The Age [Melbourne, Australia]
March 15, 2023
By Emily Woods
Melbourne’s Catholic archbishop has asked a court to reduce a former altar boy’s almost $2 million sexual abuse payout as some injuries were caused outside of a paedophile priest’s horrific assaults.
Archbishop Peter Comensoli has launched an appeal of a Supreme Court judge’s decision to award $1.9 million in damages to one of former priest Desmond Gannon’s victims, after he and the Catholic Archdiocese of Melbourne were found to be vicariously liable for the abuse.
Gannon sexually assaulted the man, who cannot be named for legal reasons, three times between 1968 and 1970 while the victim was an altar boy and pupil at a Catholic primary school in regional Victoria.
The victim said he felt the priest had “murdered” him, and the little boy he used to be was gone forever.
On one occasion, Gannon drove the boy out to a remote area where he molested and raped him. He was terrified Gannon would get a shovel, kill him and bury him. The former priest was sentenced for the abuse in 2009 and died in 2015.
The man said the abuse had affected his entire life. He suffered poor mental health, contemplated suicide and abused alcohol to numb his pain.
Justice Andrew Keogh found Gannon’s abuse was “horrific” and involved “a physically painful and abhorrent assault on a young child by an adult in a position of almost absolute power and authority”.
He ordered $1,908,647 be paid to the victim, including $1.5 million for economic loss, $525,000 for general damages and $15,000 for future treatment expenses, and minus $131,353 already paid to him through the church’s Melbourne Response scheme to handle sex abuse claims.
The archbishop appealed the June 2022 payout, with his lawyers telling the Court of Appeal on Wednesday that it should be reduced because some of the victim’s injuries were caused by factors separate from the abuse.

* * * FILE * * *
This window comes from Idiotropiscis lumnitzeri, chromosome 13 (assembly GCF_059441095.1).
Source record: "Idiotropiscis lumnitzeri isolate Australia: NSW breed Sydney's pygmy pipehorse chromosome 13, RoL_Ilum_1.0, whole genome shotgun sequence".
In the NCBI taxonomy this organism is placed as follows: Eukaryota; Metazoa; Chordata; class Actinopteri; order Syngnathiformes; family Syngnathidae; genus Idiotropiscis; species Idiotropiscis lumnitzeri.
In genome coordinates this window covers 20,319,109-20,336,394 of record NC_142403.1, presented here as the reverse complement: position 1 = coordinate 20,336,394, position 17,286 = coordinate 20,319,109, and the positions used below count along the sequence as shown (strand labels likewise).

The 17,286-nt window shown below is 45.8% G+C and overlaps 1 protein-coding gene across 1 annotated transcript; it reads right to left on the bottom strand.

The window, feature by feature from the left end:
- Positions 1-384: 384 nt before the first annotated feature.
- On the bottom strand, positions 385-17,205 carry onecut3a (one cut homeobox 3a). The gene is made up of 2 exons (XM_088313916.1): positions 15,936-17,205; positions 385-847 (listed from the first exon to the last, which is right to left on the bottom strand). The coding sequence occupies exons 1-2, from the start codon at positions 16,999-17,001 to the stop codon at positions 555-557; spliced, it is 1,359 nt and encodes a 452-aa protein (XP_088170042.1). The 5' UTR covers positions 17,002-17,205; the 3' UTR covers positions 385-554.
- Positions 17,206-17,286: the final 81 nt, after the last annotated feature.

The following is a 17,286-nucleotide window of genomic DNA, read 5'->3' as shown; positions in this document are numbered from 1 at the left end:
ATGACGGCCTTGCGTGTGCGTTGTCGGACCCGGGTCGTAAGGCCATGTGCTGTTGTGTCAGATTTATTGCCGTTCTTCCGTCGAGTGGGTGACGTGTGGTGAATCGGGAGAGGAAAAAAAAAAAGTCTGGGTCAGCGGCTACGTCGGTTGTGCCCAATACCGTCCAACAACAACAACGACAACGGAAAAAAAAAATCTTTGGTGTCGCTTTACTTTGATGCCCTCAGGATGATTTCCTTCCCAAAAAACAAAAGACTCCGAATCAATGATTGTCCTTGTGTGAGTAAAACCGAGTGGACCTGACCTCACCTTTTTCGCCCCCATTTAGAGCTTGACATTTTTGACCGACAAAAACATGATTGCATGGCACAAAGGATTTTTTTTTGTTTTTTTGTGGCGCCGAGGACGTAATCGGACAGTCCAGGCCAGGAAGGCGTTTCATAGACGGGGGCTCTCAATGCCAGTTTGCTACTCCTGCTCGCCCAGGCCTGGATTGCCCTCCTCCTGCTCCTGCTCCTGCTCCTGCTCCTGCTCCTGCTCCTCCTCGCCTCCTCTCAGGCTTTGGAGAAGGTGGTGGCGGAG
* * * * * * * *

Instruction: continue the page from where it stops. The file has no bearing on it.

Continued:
“We are not here to submit that the effects of that abuse are not profound, and that the impact on the respondent has not been destructive, or indeed, that the impact has not and is not lifelong,” barrister John Rush, KC, told the court.
“But we obviously do contend that the award of $525,000 for pain and suffering was manifestly excessive.”
He claimed some of the man’s psychological, physical and economic injuries were caused by an unstable upbringing, including moving houses as a child, his parents’ separation and a culture of drinking with his peers.
Rush said the judge’s damages did not take this evidence into account. He argued the amount should be further reduced to avoid double-dipping, as the victim was paid a disability pension for some years.
The victim’s barrister, Fiona McLeod, SC, said Keogh’s damages were fair and proportionate to the horrific abuse suffered by her client, which continued to have a “catastrophic” impact on all aspects of his life.
“This court should not second guess the learned trial judge,” McLeod said.
She said the disability pension issue was not determined by Keogh, so could not be raised in an appellant court.
Justices David Beach, Richard Niall and Stephen Kaye reserved their decision to a later date.